5. Business Relationships: Recruit ambassadors from partners and community. If your credit union is offering business services, what ways are you romancing them to have their employees join your credit union? While many of them are small businesses, they are employed and have a variety of financial needs.  So, making an effort to encourage the adoption of your credit union at these businesses for employees, and family members, helps stretch your reach.
  6. Profitability: Treat your profitable members like gold with special offers. Do you know who they are? In some credit unions, a mere 10% contribute all of the profit that subsidizes the other 90%.  Few business models work when the top profitable member/customer are wooed away!  If the profitable members leave, who replaces the profit contribution?
  7. Pricing:  Set up reward structures for more business.  Is there a way to build a small bonus on a certificate for members with a new auto loan? Can you offer a discount on a loan for a large depositor? What about a combination of a young adult checking with a credit card that has a better rate than they typically can get with no credit history?  It’s finding ways to reward members for bringing more to your credit union.  After joining your credit union, and getting multiple products, it will be harder for them to leave!
  8. Competitive Positioning: Show how you rate with a description of potential savings.  If you are letting members research what your low rate or low fees means to them in terms of saving money, you’re missing an opportunity.   You can show an example of what you saved a member who refinanced with you.  Or, show an example of what another bank or credit union in town has with a higher loan rate.  Do it with everything you offer in some way – show how you can save the member money or make more on their money with your credit union – in specific numbers! Don’t leave it to the member’s imagination – convince them!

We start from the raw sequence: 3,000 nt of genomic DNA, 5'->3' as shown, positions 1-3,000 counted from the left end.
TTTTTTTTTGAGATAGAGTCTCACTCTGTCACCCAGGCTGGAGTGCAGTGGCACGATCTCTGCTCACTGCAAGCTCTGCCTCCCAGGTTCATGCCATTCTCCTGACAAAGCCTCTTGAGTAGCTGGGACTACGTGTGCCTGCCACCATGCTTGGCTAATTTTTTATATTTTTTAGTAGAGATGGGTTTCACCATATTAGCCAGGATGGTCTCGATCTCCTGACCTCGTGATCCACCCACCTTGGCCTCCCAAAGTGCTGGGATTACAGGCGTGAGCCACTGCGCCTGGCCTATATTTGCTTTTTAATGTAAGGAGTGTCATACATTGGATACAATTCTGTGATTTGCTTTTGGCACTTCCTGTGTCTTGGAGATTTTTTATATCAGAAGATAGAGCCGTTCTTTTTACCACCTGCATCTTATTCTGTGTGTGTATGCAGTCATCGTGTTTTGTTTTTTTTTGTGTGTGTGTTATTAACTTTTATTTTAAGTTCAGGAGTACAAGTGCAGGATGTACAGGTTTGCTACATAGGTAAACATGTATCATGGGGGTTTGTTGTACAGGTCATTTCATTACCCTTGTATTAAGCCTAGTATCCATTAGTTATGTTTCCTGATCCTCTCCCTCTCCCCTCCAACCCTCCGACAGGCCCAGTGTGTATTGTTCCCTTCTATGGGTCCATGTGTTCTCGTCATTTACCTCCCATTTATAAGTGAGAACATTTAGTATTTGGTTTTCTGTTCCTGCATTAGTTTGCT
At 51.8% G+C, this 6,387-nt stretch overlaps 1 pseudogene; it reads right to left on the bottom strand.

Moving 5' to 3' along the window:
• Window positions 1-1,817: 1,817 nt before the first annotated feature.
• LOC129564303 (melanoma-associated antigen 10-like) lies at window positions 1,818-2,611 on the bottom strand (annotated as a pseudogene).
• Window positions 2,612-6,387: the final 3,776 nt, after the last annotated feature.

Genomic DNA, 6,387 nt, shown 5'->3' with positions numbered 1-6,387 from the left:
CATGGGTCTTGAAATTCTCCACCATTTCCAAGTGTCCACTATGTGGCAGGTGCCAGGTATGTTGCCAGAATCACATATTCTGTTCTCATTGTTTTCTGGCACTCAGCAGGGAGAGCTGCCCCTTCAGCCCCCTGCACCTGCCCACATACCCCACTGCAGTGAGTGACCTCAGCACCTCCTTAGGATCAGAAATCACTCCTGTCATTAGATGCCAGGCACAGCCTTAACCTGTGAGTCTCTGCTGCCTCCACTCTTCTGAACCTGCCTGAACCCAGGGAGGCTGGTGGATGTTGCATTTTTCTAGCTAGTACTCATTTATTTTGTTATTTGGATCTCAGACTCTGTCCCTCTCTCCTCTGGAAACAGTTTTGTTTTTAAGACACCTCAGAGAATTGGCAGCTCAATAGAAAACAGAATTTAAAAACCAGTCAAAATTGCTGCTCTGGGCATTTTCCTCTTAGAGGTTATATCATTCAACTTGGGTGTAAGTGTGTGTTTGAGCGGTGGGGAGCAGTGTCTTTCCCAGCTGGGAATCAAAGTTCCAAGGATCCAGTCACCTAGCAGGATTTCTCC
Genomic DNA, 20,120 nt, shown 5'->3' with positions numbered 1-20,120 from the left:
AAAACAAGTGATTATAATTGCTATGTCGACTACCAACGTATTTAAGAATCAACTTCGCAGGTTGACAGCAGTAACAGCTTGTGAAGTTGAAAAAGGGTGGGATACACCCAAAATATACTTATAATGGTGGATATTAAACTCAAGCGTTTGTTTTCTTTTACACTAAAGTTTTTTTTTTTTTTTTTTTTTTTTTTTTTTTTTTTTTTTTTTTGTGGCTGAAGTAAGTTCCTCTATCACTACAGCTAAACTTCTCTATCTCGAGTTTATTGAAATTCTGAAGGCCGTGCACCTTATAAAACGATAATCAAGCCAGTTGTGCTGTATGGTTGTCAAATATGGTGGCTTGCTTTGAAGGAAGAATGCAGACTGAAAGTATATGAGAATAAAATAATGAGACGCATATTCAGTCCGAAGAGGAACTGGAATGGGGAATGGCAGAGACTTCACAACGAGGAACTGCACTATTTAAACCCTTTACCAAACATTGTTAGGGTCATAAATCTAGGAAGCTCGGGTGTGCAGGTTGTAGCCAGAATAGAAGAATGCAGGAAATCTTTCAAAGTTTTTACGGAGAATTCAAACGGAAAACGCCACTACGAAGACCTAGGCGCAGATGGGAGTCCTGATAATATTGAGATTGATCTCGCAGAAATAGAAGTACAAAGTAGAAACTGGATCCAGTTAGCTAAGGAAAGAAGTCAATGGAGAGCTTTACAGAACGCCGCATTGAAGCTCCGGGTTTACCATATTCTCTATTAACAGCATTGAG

9. Target Marketing: Stretch marketing resources using target groups. By using technology from your core system or an MCIF/database software package, profile members who are likely to want a certain product or service.  The concept is that if a member gets a piece of mail or an email that is more personalized, there is a better opportunity to generate a lead. Why? Because the member can identify with an offer that “fits” them.  For example, a home equity promotional mailer that is sent to a member who is 45 years old, who has their home mortgage with your credit union, and who has kids going to college, may also want to remodel.  Then, it’s not junk mail or email spam, it makes sense to the member.
  10. Service: Focus on quality service & good recovery.  Do you know what it is like to walk into your credit union and begin a relationship?  Does every staff member have a working knowledge of all your technology to be able to talk intelligently with members about how it will help them make managing their money more convenient?  The touches of service that matter are not just about smiling and being efficient, it’s about being able to suggest to the member with confidence, how to save more, make more or manage their money more easily.

Listening to a client’s strategic goals for the year this week, I noted the frustration of the CEO that lending ended up negative for the year and that membership had not grown due to dormant accounts being closed. So, the year ahead had goals of 5% loan growth and 7% membership growth. Key was that there was a lot of technology mentioned to be competitive but no discussion of the marketing strategy that would help build the leads and help staff gain traction.